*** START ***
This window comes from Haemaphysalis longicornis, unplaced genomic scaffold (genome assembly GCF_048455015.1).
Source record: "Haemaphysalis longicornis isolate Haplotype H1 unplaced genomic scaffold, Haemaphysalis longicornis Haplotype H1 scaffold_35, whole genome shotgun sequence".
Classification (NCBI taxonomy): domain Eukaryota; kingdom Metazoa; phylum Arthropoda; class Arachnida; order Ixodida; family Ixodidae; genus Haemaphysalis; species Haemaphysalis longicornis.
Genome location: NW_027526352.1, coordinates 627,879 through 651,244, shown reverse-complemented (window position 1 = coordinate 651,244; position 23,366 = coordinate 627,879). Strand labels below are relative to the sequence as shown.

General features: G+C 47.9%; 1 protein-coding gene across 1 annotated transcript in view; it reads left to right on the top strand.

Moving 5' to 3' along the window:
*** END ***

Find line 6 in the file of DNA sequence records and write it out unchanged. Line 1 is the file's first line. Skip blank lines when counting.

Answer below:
Moving 5' to 3' along the window: